Colombia’s defense minister called on the country’s congress to continue funding armed forces in spite of ongoing efforts to make peace with the country’s half-a-decade old rebel groups.
Defense Minister Juan Carlos Pinzon argued that regardless of the success of the ongoing peace talks that Colombia needed to maintain funding a strong military and police force to ensure that Colombia did not fall to lawlessness and a period of increased violence in the aftermath of a possible peace deal with FARC and consequent disbandment of guerrilla groups.
“Peace can end up bringing more violence and more insecurity if we cannot guarantee that the military forces and even stronger police ensure peace and security,” Pinzon said in his speech.
The minister made his remarks while Congress is debating the 2015 government budget in which lawmakers and government plan to keep the military budget the same while not clearly budgeting a possible peace deal.
Pinzon urged the government not to make similar mistakes as have been seen in other Latin American countries, in which military forces have been reduced in the aftermath of conflicts, leading to higher levels of insecurity and crime than seen during wartime.
“There are those who somewhat naively believe that the signing of an agreement implies a reduced necessity to devote resources to security. I believe that they do so in good faith. Others aim to tear apart those (the armed forces)who have led them (the guerrillas) to prostration and defeat; aim to dismantle the armed forces in terms of their economic capacity, resources or legal certainty and that we cannot allow,” said the Minister of Defense.
Pinzon argued that reducing funding to the armed forces and the police would in turn damage possibilities for development, increasing employment, improving education and reducing poverty.
Pinzon claims Colombian military “most legitimate in the world”
Pinzon applauded the work of security forces in Colombia this year.
The Minister of Justice revealed that between January and August this year in 1,049 of the 1,103 Colombia municipalities there were no subversive actions, and that in 1,000 municipalities there were no terrorist attacks.
Pinzon added that 34 percent of municipalities (375) had a zero homicide rate and that 94 percent of those populations (1,034 )had not reported any cases of kidnapping for ransom.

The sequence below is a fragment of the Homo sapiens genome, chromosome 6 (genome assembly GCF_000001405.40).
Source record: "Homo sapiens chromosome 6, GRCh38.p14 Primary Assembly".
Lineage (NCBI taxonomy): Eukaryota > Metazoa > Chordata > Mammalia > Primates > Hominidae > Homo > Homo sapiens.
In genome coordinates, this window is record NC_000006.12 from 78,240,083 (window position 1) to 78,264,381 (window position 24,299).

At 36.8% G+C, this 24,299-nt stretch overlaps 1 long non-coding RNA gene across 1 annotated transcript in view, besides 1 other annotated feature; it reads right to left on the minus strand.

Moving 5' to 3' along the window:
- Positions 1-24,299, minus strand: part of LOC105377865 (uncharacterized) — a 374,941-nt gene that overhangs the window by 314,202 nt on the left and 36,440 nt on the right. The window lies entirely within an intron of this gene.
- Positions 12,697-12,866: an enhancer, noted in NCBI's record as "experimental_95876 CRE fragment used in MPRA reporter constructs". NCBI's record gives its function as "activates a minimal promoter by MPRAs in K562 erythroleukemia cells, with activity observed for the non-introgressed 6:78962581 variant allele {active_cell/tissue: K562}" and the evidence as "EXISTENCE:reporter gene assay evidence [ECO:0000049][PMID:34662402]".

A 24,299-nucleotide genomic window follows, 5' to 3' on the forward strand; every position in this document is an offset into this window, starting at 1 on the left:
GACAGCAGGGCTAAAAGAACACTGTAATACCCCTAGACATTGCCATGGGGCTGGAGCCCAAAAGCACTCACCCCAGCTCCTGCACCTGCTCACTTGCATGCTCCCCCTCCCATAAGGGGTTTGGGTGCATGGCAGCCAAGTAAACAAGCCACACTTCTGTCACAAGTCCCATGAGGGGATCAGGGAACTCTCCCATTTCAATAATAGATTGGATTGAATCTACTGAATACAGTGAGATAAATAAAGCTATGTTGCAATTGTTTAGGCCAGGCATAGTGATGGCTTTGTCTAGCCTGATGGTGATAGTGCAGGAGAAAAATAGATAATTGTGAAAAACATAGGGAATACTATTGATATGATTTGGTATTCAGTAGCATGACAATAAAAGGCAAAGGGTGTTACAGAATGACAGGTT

Pinzon went on to defend the legitimacy of the armed forces of Colombia, citing examples of military operations in which the live of members of the guerrillas and criminal groups had been respected, seeing them caught and prosecuted but not killed.
The Minister alluded to a recent operation in Buga (Valle del Cauca), in which a group of eight FARC gunmen linked to attacks in Palmira and Buga were dismantled by security forces.
“While these killers are not afraid of shooting a policeman wounded on the ground, our uniformed officers captured these terrorists, protected their lives and brought them to justice .That is an example; If the armed forces of Colombia are not the most legitimate in the world, tell me where they are”.
FARC’s alleged links to former enemies
In his speech, Pinzon also referred to alleged links between FARC and neo-paramilitary drug trafficking organization “Los Urabeños,” who were recently accused of having collaborated with the FARC in an attack killing seven soldiers in northern Colombia where both groups have an interest in drug trafficking and illegal mining.
“They are the same thing in many places but they do not like to be called bandits. They have links and this has been confirmed by demobilized members, their ideologues and several seized documents confirm this.”
The predecessors of Colombia’s neo-paramilitary groups were formed in the 1980s to combat the FARC. The FARC has vehemently denied any links to their former enemies.
- Farc y bandas criminales son lo mismo, unos bandidos: Mindefensa (Ministry of Defense)